S&P 500 Logs Fifth-Straight Quarterly Advance

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The S&P 500 climbed 1.3% in the first quarter, logging the longest quarterly winning streak since 2007 for the broad-market barometer.

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The Dow Jones Industrial Average climbed 135 points, or 0.82%, to 16458, the S&P 500 advanced 14.7 points, or 0.79%, to 1872 and the Nasdaq Composite rose 43.2 points, or 1%, to 4199.

The five-quarter run was be the longest since 2007, and the sharpest since 2004. Still, it's been a shaky quarter, as evidenced by the Dow likely closing down by 0.71%.

Federal Reserve chief Janet Yellen said in prepared remarks for a speech Monday that “my colleagues on FOMC and I estimate that the unemployment rate consistent with maximum sustainable employment is now between 5.2% and 5.6 percent, well below the 6.7% rate in February.” The dovish remarks helped reverse comments she made suggesting the Fed could start hiking interest rates six months after it concludes its bond-purchasing program.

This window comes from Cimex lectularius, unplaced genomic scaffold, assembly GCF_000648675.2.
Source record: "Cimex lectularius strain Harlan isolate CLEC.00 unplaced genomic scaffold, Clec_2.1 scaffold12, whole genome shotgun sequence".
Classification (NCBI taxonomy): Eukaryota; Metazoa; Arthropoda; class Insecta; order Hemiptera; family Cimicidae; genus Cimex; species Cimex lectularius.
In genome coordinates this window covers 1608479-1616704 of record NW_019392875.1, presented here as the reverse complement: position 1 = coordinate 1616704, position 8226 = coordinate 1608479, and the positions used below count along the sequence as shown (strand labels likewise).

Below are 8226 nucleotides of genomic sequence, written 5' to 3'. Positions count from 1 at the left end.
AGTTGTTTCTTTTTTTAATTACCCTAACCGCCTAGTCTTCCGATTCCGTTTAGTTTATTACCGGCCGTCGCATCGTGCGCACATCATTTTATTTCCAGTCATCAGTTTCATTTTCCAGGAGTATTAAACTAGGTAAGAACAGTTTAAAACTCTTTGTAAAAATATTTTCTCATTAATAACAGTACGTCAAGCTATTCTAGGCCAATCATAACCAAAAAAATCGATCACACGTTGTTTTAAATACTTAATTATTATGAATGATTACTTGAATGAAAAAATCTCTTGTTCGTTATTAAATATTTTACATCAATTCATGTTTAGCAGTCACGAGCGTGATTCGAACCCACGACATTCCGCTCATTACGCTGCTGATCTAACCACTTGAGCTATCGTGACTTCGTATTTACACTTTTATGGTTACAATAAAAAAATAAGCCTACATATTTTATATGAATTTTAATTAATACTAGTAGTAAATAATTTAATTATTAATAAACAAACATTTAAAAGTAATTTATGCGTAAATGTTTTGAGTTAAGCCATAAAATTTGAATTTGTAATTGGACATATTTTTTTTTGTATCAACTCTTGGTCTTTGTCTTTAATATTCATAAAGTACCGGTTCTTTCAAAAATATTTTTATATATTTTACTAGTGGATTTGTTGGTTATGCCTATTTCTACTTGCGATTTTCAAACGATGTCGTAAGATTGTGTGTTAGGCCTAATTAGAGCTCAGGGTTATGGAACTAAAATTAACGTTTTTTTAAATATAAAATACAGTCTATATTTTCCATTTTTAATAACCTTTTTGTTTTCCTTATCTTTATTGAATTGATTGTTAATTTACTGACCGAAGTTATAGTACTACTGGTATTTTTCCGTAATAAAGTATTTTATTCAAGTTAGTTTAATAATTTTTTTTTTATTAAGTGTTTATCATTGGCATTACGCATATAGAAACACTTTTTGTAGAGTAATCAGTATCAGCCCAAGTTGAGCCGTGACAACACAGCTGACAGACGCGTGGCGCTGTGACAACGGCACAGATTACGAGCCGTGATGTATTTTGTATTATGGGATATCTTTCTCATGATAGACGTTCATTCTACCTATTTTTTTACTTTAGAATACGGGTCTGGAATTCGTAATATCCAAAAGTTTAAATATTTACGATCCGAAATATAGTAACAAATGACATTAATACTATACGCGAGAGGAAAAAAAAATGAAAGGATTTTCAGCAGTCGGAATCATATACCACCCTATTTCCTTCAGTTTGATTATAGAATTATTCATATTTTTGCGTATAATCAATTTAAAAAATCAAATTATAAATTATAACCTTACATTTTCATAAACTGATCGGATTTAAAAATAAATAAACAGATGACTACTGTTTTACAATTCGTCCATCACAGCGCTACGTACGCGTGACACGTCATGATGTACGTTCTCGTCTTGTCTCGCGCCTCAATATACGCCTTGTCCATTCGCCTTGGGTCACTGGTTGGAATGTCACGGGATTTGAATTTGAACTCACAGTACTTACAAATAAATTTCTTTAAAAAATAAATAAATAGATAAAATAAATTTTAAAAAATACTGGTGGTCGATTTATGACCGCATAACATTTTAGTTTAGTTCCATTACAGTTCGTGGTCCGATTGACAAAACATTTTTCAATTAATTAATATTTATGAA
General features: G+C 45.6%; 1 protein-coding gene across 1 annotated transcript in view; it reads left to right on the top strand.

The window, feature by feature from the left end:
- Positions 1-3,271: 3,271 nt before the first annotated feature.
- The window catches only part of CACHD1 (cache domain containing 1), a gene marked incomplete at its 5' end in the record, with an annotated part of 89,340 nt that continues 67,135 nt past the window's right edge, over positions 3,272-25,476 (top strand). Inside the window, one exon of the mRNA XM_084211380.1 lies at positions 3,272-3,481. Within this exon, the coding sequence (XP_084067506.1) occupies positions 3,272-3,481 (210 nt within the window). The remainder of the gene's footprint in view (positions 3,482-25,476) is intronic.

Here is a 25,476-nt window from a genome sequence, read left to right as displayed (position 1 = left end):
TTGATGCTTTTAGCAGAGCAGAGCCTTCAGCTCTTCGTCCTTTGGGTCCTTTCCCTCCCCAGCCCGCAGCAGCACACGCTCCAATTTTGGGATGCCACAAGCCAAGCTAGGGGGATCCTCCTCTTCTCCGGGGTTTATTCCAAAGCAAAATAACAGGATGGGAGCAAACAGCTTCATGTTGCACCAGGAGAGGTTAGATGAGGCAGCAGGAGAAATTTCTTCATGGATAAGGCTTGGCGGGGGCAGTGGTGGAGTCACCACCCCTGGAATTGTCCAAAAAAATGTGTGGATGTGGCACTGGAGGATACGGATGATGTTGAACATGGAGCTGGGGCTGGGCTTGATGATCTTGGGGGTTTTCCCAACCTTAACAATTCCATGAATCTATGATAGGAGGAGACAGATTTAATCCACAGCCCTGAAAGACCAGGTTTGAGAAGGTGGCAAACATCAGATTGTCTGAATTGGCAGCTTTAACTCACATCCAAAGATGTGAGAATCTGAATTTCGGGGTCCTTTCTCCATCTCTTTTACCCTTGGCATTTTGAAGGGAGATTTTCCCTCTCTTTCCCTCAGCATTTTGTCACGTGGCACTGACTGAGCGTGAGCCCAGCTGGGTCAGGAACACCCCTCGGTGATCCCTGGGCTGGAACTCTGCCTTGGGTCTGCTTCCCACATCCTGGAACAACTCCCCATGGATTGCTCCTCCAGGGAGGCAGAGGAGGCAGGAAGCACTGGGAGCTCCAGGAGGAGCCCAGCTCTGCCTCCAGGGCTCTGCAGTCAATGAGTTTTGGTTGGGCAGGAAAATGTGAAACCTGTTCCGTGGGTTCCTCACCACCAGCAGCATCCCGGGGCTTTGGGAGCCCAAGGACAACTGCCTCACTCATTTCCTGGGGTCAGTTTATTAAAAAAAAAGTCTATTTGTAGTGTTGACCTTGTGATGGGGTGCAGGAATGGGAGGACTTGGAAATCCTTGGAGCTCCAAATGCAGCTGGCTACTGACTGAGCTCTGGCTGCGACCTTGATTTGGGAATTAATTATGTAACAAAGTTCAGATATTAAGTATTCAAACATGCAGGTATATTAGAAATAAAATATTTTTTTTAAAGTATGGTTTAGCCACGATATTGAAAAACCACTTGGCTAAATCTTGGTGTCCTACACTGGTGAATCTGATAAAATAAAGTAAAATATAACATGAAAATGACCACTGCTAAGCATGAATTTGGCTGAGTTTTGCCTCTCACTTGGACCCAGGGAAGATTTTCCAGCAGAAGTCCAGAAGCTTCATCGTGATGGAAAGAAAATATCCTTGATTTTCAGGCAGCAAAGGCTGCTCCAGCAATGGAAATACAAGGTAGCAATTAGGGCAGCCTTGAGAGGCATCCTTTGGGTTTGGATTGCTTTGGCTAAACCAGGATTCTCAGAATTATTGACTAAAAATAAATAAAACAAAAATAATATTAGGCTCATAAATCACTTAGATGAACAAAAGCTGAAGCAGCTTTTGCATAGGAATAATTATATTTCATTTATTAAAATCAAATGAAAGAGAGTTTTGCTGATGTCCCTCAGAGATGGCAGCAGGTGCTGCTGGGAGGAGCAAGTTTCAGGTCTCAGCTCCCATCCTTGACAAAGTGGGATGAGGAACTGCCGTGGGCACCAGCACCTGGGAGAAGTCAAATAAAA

"Yellen was extremely dovish in her speech today but said nothing new in terms of its translation into their exit from their current policy," Peter Boockvar, chief market analyst at The Lindsey Group, said in a note to clients.

Inflation in the eurozone fell to an annual pace of 0.5% in March from 0.7% the prior month. It was the lowest reading since 2009. Policymakers across the developed world have been worried about very low levels of inflation potentially hindering growth. In Europe, there are even fears that prices could begin falling -- a situation that can be tough for monetary policy to fix.

"Our economists view this as an uncomfortably low number for the ECB, but note that some of the decline may be explained by volatile items such as food (on the mild winter) and base effects owing to the late timing of Easter," economists at Nomura wrote in a note to clients.

"As inflation is expected to bounce back in April, our economists expect the ECB to refrain from cutting rates this week and wait until the April inflation numbers."

Elsewhere on the economic front, the Institute for Supply Management-Chicago’s measurement of manufacturing activity in the U.S. Midwest fell to 55.9 in March, significantly below the 59 Wall Street anticipated, and below the reading of 59.8 the month prior. Readings above 50 point to expansion.

In commodities, U.S. crude oil futures fell 38 cents, or 0.35%, to $101.31 a barrel. Wholesale New York Harbor gasoline dipped 0.82% to $2.914 a gallon. Gold climbed $1.60, or 0.12%, to $1,296 a troy ounce.

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